You can easily check if the database is part of cross database transaction using

-- check if database is involved in Cross database transactions
if exists (
        select *
        from fn_dblog(null, null)
        where Operation = 'LOP_PREP_XACT'
            and [Master DBID] <> 0
        )
    print 'Based on the active part of the transaction log read, there is evidence that this database has participated in cross-database transactions.'
else
    print 'Based on the active part of the transaction log read, there is no evidence of this database having participated in cross-database transactions.'

---- check for Distributed Transaction Coordinator involvement (below)
if exists (
        select *
        from fn_dblog(null, null)
        where Operation = 'LOP_PREP_XACT'
            and [Master DBID] = 0
        )
    print 'Based on the active part of the transaction log read, there is evidence that this database has participated in distributed transactions.'
else
    print 'Based on the active part of the transaction log read, there is no evidence of this database having participated in distributed transactions.'

what is the overhead of having transactions across multiple databases?

A transaction itself does not have any cost associated (or to be more specific, it is very very negligible) To quote from my answer :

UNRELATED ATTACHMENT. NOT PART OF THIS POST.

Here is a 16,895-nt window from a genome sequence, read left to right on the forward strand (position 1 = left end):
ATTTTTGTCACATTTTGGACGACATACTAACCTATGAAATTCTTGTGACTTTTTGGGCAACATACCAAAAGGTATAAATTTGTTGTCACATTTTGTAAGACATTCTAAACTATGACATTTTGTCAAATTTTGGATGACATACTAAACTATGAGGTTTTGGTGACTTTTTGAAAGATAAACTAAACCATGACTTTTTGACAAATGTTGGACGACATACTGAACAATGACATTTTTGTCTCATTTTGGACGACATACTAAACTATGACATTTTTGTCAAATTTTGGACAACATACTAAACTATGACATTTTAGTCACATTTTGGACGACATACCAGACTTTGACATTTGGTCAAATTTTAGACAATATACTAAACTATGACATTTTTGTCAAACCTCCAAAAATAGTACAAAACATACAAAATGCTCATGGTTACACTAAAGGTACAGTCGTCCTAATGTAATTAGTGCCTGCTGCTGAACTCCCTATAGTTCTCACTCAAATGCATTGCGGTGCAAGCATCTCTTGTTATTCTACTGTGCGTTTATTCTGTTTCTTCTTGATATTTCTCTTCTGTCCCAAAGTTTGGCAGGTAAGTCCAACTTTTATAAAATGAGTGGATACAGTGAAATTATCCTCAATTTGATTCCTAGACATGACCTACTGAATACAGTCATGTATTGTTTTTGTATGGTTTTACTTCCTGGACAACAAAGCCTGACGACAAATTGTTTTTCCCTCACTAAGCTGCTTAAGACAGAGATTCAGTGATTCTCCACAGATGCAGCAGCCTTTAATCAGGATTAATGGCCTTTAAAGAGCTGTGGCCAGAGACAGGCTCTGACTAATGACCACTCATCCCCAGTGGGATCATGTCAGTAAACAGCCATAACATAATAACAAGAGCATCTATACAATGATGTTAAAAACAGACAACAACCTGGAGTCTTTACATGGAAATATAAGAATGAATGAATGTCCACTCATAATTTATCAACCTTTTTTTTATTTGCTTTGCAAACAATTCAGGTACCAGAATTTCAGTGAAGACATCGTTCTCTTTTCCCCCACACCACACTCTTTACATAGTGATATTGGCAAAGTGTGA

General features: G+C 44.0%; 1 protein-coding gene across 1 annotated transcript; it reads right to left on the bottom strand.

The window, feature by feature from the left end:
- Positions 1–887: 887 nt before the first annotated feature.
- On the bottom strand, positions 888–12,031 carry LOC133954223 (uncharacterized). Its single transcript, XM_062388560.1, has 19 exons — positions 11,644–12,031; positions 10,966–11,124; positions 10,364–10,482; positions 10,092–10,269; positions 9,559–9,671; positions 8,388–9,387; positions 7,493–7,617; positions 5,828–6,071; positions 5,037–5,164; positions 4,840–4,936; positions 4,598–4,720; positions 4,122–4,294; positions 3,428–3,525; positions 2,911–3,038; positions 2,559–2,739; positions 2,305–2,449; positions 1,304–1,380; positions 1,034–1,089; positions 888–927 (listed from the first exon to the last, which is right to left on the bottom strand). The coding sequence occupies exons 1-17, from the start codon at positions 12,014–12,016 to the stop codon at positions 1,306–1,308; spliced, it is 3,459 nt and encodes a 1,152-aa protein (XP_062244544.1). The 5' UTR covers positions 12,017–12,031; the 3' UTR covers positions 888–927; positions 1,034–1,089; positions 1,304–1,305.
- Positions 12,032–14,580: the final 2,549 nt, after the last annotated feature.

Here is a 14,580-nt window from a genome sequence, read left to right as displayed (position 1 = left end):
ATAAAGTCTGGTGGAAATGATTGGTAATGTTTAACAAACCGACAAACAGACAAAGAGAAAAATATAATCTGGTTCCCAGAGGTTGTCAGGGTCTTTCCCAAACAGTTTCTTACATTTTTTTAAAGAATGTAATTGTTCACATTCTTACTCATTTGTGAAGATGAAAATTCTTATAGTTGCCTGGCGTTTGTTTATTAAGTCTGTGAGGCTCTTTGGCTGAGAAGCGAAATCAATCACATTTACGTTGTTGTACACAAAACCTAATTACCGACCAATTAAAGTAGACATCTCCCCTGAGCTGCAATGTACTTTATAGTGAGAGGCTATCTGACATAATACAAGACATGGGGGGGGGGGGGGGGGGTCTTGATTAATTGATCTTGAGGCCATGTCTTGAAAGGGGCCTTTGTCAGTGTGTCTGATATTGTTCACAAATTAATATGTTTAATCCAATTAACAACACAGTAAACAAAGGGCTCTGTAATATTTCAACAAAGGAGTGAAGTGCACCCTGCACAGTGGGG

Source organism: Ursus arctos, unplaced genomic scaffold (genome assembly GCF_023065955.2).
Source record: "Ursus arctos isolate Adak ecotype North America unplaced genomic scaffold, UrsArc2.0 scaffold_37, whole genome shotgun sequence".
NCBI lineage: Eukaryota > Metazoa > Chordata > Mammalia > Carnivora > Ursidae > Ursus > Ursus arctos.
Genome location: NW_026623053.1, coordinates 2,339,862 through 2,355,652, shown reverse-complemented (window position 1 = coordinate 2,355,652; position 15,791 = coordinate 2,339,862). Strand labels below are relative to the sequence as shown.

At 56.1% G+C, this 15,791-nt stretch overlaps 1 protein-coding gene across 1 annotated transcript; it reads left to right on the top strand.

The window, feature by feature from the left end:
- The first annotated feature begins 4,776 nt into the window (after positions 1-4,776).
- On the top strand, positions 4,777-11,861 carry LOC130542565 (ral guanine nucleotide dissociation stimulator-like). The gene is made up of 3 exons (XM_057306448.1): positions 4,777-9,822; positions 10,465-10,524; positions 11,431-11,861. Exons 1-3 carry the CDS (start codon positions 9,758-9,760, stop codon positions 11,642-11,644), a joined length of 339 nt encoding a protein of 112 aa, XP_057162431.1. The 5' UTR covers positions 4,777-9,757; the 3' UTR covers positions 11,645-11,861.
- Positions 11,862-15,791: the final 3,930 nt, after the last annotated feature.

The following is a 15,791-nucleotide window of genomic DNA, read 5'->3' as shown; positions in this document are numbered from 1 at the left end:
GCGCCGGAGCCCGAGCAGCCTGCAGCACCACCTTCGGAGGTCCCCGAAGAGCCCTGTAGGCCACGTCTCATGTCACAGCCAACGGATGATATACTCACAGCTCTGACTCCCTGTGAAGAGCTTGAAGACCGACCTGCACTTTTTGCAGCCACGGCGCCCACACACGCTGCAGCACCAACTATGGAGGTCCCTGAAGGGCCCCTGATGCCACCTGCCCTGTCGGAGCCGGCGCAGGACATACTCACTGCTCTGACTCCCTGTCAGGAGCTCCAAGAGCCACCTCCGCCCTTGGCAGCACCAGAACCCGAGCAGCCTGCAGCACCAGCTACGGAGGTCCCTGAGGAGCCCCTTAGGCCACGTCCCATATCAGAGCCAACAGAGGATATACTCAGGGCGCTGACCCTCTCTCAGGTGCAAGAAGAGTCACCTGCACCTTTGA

Transactions are needed to take the database from one consistent state into another consistent state. Transactions have no cost as there is no alternative to transactions.

Any modification to the database will generate log records, use memory and CPU along with tempdb space (depends on if you are doing a big sort and then updating or deleting records then spills to tempdb will be seen or if you are using snapshot isolation level, etc).

is there a way to make these transactions run quicker?

Yes, do your updates in batches or chunks. First select and update only those batches and make sure you have proper indexes on the tables involved, so that sql server will just seek the rows and update them.

I was thinking about DISTRIBUTED TRANSACTIONS.

I would avoid distributed transactions as they are not supported in database mirroring or AlwaysON (SQL Server 2016 has limited support) and if you are lucky - you will get an Orphan DTC Transaction SPID.

As a side note,

  • Unless you are using sys.fn_dblog for educational purpose or on non-PROD environments, you should be good. I would avoid using it in PROD environments !
  • You are using SET TRANSACTION ISOLATION LEVEL REPEATABLE READ. This means that you will have phantom rows (which can lead to unexpected results) - so just making sure you are aware of what you are using.

Unlike a read committed scan, a repeatable read scan retains locks on every row it touches until the end of the transaction. Even rows that do not qualify for the query result remain locked. These locks ensure that the rows touched by the query cannot be updated or deleted by a concurrent session until the current transaction completes (whether it is committed or rolled back). These locks do not protect rows that have not yet been scanned from updates or deletes and do not prevent the insertion of new rows amid the rows that are already locked.